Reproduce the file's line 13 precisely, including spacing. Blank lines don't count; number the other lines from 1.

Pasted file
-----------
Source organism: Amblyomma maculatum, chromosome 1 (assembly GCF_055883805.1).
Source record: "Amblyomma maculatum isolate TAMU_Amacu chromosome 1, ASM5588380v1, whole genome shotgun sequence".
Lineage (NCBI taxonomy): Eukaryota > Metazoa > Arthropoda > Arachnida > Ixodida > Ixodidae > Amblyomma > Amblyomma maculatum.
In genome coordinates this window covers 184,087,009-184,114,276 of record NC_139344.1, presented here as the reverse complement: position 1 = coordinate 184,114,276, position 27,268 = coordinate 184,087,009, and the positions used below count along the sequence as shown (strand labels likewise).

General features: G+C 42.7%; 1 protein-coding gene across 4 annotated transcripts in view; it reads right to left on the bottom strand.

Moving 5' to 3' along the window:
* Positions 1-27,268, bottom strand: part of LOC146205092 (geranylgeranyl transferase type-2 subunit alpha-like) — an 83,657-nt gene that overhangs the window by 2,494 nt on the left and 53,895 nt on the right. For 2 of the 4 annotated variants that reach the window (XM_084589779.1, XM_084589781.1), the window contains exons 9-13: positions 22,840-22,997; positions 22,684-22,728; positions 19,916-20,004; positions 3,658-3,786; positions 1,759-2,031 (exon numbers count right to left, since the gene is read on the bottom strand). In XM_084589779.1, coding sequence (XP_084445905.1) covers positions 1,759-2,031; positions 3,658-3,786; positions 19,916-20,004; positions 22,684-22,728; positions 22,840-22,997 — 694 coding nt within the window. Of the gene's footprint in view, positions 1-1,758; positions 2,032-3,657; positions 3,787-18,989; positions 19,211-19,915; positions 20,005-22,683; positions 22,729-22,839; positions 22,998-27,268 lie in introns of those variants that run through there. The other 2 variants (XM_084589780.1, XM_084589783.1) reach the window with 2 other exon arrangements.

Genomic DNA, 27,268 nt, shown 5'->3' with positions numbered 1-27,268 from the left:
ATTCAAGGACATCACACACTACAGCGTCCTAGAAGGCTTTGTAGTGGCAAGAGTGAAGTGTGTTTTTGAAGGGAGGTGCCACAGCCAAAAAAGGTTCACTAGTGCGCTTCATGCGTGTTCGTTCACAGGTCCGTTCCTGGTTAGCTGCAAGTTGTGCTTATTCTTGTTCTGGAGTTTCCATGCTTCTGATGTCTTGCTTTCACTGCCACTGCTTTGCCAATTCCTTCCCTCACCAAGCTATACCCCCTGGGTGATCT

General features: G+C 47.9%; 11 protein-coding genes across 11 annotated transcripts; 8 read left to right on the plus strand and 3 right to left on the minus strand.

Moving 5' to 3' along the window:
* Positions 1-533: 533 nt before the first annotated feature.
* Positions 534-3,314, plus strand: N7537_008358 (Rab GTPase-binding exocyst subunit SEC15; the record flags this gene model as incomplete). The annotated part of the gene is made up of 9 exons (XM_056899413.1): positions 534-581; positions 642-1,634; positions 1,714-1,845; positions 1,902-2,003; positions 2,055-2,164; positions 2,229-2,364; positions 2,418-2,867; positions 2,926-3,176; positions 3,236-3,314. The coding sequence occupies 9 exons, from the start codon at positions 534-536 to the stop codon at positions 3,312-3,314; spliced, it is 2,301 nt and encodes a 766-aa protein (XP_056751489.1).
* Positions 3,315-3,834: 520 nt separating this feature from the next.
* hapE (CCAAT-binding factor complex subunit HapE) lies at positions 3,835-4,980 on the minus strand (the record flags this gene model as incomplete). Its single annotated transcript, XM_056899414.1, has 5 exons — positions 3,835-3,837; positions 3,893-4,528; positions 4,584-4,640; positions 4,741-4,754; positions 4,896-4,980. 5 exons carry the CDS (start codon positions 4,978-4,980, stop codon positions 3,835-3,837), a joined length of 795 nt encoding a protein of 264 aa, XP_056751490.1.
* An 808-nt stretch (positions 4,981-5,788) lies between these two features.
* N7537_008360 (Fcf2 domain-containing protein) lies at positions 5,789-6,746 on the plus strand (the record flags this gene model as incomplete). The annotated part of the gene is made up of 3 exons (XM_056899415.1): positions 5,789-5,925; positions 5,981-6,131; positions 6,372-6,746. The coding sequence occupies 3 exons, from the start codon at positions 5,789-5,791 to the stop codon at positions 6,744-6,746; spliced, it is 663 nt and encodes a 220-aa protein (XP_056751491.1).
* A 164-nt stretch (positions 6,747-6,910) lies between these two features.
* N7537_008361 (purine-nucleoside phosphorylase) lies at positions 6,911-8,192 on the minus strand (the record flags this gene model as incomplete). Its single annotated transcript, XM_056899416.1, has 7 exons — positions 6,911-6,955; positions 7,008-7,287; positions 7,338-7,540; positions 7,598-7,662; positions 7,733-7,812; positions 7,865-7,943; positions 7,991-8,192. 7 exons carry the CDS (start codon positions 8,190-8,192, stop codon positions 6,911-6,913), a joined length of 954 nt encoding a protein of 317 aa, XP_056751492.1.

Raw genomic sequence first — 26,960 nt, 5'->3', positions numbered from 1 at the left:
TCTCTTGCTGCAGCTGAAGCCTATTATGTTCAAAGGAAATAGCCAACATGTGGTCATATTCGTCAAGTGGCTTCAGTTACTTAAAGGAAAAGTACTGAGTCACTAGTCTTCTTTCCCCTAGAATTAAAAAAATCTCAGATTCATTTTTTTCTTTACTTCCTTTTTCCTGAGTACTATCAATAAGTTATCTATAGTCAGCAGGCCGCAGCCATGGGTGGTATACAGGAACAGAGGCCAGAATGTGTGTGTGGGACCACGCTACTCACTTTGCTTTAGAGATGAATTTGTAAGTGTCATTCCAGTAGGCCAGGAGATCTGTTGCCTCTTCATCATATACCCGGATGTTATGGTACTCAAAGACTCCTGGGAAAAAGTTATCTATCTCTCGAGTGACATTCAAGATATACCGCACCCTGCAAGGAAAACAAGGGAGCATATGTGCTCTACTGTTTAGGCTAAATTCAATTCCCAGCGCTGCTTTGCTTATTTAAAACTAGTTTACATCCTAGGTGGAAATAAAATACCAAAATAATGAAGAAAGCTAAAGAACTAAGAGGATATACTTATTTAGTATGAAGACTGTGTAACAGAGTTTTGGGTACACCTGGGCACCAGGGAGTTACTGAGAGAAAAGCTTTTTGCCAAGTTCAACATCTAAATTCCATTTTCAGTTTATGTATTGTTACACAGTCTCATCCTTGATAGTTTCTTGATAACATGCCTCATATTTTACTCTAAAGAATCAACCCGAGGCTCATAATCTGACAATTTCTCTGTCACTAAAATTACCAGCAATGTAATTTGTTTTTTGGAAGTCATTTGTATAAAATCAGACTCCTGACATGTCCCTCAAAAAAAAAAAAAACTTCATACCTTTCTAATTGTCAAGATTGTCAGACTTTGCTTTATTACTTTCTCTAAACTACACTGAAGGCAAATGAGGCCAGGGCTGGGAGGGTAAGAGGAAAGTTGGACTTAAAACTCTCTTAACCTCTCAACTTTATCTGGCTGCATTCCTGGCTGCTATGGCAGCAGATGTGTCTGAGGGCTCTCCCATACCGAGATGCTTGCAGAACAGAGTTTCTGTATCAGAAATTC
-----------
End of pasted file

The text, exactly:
* Positions 534-3,314, plus strand: N7537_008358 (Rab GTPase-binding exocyst subunit SEC15; the record flags this gene model as incomplete). The annotated part of the gene is made up of 9 exons (XM_056899413.1): positions 534-581; positions 642-1,634; positions 1,714-1,845; positions 1,902-2,003; positions 2,055-2,164; positions 2,229-2,364; positions 2,418-2,867; positions 2,926-3,176; positions 3,236-3,314. The coding sequence occupies 9 exons, from the start codon at positions 534-536 to the stop codon at positions 3,312-3,314; spliced, it is 2,301 nt and encodes a 766-aa protein (XP_056751489.1).